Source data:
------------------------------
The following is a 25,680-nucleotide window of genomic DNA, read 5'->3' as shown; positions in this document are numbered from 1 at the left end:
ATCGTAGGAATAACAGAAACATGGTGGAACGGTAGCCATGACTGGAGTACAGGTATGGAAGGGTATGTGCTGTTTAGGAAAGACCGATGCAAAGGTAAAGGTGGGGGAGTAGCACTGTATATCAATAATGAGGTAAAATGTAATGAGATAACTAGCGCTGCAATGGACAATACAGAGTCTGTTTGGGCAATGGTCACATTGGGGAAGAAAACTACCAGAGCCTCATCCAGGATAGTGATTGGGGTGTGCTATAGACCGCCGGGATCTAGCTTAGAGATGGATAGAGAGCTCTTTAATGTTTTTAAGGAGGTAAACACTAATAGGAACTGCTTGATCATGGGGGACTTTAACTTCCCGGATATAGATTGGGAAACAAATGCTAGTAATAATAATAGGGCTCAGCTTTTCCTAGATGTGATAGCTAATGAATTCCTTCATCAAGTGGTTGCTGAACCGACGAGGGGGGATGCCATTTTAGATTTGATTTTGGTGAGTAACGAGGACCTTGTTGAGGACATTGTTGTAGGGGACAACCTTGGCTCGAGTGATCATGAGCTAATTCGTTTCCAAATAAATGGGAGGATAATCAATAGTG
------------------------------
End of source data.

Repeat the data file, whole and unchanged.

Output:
The following is a 25,680-nucleotide window of genomic DNA, read 5'->3' as shown; positions in this document are numbered from 1 at the left end:
ATCGTAGGAATAACAGAAACATGGTGGAACGGTAGCCATGACTGGAGTACAGGTATGGAAGGGTATGTGCTGTTTAGGAAAGACCGATGCAAAGGTAAAGGTGGGGGAGTAGCACTGTATATCAATAATGAGGTAAAATGTAATGAGATAACTAGCGCTGCAATGGACAATACAGAGTCTGTTTGGGCAATGGTCACATTGGGGAAGAAAACTACCAGAGCCTCATCCAGGATAGTGATTGGGGTGTGCTATAGACCGCCGGGATCTAGCTTAGAGATGGATAGAGAGCTCTTTAATGTTTTTAAGGAGGTAAACACTAATAGGAACTGCTTGATCATGGGGGACTTTAACTTCCCGGATATAGATTGGGAAACAAATGCTAGTAATAATAATAGGGCTCAGCTTTTCCTAGATGTGATAGCTAATGAATTCCTTCATCAAGTGGTTGCTGAACCGACGAGGGGGGATGCCATTTTAGATTTGATTTTGGTGAGTAACGAGGACCTTGTTGAGGACATTGTTGTAGGGGACAACCTTGGCTCGAGTGATCATGAGCTAATTCGTTTCCAAATAAATGGGAGGATAATCAATAGTG